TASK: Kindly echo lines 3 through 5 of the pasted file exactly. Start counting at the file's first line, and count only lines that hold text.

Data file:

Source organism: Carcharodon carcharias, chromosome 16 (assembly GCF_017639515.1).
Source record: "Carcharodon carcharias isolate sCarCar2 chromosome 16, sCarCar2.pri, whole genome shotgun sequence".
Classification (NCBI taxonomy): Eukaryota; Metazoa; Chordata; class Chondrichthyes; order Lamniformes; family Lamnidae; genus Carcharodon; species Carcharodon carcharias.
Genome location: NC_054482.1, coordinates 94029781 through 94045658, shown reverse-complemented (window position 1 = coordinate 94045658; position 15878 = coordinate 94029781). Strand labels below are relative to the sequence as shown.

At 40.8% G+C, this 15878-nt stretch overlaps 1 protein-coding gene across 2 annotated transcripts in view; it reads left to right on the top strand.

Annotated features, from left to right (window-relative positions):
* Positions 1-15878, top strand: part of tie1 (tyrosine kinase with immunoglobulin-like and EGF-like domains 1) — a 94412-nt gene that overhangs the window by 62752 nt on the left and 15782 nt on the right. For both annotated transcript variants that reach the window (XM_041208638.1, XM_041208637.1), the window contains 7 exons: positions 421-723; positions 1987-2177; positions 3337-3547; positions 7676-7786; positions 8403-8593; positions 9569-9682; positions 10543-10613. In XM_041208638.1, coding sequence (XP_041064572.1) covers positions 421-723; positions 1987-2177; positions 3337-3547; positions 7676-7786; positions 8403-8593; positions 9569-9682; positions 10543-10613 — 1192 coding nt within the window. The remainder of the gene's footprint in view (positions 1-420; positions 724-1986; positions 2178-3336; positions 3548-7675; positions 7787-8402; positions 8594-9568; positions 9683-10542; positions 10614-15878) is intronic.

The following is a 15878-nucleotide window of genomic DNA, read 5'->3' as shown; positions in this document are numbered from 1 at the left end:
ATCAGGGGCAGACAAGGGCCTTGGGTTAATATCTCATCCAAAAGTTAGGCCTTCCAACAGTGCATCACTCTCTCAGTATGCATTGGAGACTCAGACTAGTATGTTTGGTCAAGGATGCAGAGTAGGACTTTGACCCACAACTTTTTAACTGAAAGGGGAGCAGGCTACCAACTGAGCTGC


Classification (NCBI taxonomy): Eukaryota; Metazoa; Chordata; class Chondrichthyes; order Lamniformes; family Lamnidae; genus Carcharodon; species Carcharodon carcharias.
Genome location: NC_054482.1, coordinates 94029781 through 94045658, shown reverse-complemented (window position 1 = coordinate 94045658; position 15878 = coordinate 94029781). Strand labels below are relative to the sequence as shown.

At 40.8% G+C, this 15878-nt stretch overlaps 1 protein-coding gene across 2 annotated transcripts in view; it reads left to right on the top strand.